MySQL and Perl for the Web: Chapter 3 Section 3 (1/6) | WebReference

MySQL and Perl for the Web: Chapter 3 Section 3 (1/6)

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Improving Performance with mod_perl

Writing mod_perl Scripts

In general, writing CGI scripts to run under mod_perl doesn't differ much from writing them for execution under a standalone Perl process. Therefore, if you create a standalone script in the cgi-bin directory, you often can expect that moving it to the cgi-perl directory won't cause problems, the script will just run faster. The script we used earlier to test the mod_perl configuration was an example of this: It functioned properly whether run from cgi-bin or from cgi-perl. You can try this with other scripts as well. For example, you can move the scripts developed in Chapter 2 from cgi-bin to cgi-perl to see they work properly.

That's not to say that there are never any problems using CGI scripts under mod_perl. This section describes things to guard against so your scripts don't cause problems for themselves, other scripts, or your Web server. It discusses the issues you should be aware of for the applications in this book. You might trip over others in your own scripts, however; so for additional information, check the mod_perl_to_cgi and mod_perl_traps documents listed in Appendix B.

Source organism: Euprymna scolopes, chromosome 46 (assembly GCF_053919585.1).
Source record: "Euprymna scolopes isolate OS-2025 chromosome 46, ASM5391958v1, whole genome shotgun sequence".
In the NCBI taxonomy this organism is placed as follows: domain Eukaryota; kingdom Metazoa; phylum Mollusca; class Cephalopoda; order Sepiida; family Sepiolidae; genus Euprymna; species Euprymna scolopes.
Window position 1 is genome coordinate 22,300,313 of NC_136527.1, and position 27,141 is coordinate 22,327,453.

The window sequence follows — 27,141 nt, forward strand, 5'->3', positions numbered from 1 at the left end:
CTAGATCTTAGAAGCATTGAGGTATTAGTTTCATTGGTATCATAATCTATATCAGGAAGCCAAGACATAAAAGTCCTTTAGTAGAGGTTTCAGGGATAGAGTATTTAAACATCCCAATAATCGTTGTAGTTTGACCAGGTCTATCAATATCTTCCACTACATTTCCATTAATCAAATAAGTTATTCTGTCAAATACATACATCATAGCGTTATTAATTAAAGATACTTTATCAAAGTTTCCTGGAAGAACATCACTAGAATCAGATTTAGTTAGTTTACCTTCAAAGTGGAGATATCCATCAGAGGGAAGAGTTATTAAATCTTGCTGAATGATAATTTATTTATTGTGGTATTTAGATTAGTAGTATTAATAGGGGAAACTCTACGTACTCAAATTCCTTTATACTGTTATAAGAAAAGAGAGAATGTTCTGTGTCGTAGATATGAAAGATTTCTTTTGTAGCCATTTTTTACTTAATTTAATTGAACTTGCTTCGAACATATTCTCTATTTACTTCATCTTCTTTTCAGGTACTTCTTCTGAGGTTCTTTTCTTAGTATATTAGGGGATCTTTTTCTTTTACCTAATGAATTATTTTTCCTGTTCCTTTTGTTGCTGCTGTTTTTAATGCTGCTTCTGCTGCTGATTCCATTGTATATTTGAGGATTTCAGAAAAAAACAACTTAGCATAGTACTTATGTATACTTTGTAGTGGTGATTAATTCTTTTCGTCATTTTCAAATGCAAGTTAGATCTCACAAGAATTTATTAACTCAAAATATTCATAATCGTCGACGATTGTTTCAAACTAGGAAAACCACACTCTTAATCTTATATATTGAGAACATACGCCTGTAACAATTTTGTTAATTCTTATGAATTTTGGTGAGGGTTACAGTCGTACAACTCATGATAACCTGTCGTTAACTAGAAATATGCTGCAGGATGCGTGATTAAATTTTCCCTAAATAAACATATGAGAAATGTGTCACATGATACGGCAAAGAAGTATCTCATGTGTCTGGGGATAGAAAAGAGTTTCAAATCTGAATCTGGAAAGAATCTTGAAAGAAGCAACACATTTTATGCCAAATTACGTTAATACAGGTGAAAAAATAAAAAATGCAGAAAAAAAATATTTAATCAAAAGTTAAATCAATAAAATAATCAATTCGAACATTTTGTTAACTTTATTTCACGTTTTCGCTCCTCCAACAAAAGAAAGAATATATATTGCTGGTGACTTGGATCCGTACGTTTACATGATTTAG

Script-Writing Shortcuts

When you write scripts for mod_perl, you can use certain shortcuts as compared to writing them for standalone execution:

Of course, if you take advantage of these shortcuts, you'll need to add the #! and use lib lines back in if you decide later to use your scripts as standalone CGI programs (for example, to use them on a host that supports only that execution mode). In this book, scripts written for mod_perl will begin with the #! line and will include any necessary use lib line, even though they don't strictly need them. That way you'll more easily be able to use them even if you don't install mod_perl, by moving them to the cgi-bin directory instead.

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Created: July 13, 2001
Revised: July 13, 2001